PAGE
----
A pleasure once again to attend this very well attended and important conference at Adelphi House in Greater Manchester.
Professor Jason Underwood (Senior Lecturer BIM & Construction, BAF) ably steered the room throughout the day thanks to his keen animated demeanour. Which really helped at times as no conference is ever snag free and this was no exception (I’d like to see a mandate that galvanises presentation software and hardware). That said, Jason introduced proceedings with a quick overview of the latest NBS report and housekeeping duties before welcoming the first speaker of the day.
Graeme Forbes (COE, Clearbox BIM) did a sterling job of explaining how clients had propelled Clearbox themselves to endeavour to always get the most out of technology, remembering exactly why we all started this journey in the first place. The act of delivering real usable assets in a digital manner and not “tickbox BIM”, Graeme even avoided BIM as a term and used “digitisation” instead. A discussion of the benefits and pitfalls of using the B word can be found here. Indeed what is telling of the state of play at the moment is that, as Forbes identified, BIM used to be a top three agenda item at board level meetings. Whereas nowadays it is less considered as the board has since “hired a BIM Manager to take care of all that” so this BIM thing is apparently all sorted now in their eyes. Dangerous indeed.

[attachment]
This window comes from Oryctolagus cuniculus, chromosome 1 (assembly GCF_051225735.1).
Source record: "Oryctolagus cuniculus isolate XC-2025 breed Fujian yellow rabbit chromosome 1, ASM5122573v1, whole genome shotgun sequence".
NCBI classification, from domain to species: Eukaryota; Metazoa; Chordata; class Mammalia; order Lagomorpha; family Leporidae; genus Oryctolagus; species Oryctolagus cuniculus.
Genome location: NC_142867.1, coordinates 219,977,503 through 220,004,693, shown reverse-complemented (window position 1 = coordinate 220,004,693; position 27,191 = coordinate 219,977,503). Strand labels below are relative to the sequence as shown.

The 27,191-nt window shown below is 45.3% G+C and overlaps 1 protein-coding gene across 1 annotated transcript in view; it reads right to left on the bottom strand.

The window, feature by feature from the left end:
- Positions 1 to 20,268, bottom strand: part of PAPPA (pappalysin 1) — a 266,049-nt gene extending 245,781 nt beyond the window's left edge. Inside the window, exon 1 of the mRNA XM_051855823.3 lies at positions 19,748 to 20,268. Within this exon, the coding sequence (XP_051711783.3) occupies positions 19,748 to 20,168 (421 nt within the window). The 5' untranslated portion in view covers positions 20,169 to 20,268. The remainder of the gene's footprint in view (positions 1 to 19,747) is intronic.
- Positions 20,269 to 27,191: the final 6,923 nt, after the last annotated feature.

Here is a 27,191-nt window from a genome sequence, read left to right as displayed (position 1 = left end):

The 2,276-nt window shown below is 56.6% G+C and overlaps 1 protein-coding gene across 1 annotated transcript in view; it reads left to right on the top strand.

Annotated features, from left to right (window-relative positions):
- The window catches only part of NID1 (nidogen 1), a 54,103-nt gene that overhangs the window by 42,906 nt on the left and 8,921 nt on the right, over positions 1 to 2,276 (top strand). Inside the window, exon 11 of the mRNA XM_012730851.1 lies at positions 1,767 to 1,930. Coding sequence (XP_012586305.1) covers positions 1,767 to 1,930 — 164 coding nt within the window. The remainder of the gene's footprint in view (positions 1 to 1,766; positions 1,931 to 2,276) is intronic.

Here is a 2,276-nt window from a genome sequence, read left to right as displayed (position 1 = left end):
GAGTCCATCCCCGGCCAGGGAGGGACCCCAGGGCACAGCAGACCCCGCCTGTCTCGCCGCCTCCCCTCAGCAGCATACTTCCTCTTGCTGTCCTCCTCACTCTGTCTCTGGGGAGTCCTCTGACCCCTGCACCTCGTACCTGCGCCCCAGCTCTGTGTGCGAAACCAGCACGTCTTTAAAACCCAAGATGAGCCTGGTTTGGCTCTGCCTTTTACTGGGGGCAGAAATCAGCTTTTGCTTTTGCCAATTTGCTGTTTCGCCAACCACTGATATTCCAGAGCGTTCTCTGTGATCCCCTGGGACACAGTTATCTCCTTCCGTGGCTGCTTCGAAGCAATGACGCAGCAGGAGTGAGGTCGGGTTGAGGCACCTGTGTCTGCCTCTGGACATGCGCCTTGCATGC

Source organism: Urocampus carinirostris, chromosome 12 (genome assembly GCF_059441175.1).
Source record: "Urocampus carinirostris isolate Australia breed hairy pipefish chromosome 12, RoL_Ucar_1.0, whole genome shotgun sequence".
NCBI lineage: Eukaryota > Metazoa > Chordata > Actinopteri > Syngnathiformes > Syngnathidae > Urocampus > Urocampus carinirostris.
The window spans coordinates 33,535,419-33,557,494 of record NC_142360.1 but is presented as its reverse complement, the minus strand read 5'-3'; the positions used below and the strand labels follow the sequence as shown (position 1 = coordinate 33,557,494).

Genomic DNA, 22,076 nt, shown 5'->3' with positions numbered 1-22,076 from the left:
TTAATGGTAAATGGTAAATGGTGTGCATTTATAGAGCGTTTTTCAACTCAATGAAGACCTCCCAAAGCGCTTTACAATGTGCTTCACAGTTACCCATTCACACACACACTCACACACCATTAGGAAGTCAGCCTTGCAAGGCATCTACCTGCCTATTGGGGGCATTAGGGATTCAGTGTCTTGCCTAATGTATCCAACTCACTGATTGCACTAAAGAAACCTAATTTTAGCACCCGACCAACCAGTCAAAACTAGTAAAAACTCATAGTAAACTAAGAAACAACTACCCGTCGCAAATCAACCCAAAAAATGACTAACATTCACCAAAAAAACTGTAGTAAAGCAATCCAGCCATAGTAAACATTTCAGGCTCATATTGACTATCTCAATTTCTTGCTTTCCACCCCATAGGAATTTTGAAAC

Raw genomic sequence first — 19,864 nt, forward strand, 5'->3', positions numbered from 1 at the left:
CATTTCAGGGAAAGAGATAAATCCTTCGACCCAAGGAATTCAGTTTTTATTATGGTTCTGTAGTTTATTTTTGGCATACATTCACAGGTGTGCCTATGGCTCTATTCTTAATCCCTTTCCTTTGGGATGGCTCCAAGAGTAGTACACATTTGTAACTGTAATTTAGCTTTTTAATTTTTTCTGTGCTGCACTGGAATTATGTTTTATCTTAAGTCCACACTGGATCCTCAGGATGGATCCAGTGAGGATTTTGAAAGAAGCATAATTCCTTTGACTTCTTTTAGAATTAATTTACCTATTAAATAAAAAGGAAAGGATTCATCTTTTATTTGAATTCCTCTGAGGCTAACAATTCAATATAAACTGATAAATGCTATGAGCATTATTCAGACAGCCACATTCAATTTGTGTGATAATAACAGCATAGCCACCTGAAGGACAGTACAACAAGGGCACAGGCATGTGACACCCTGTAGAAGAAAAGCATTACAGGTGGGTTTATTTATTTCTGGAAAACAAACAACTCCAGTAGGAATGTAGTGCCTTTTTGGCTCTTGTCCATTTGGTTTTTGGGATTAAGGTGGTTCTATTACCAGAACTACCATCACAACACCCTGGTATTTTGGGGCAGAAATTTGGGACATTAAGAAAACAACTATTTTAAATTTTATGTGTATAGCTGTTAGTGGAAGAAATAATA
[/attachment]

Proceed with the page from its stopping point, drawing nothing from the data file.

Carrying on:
Graeme has also been met with the tired “this is a 2D job so BIM does not affect it” however doing it well (correctly) in a digital way is a cheaper way longer term, as some of the later case studies attested. A discussion of tech evolution, compliance vs ROI and a dissection of a process map followed, before case studies were presented. The overseas Oosterweel link worthy of special mention. When it comes to making the most of technology “we have to aim beyond the finishing line to hit it fully” a valid point that was well made.
Following this strong start Jill Guthrie (Senior BIM Manager, Willmott Dixon Construction) provided a candid and refreshing good old fashioned honest account of how her organisation had implemented BIM so far, with time to focus on what went well and what was still being improved. Notable points were that of twenty four ongoing projects only two had EIRs, and of the FM providers they had encountered they were certainly less than forthcoming in a BIM capacity. Jill also spoke openly of hidden problems with the supply chain. In particular of steel fabricators who as we all know “have been doing this for years” but not in the way that WD need them to (attending coordination workshops for a start). Plus there was an overall frustration with the way that many supply chain companies simply do not seem to bother with coordinates. In terms of case studies the new National College for High Speed Rail project was included, as well as a look at the ongoing very successful initiative when it comes to attracting young talent into the industry. Great work indeed.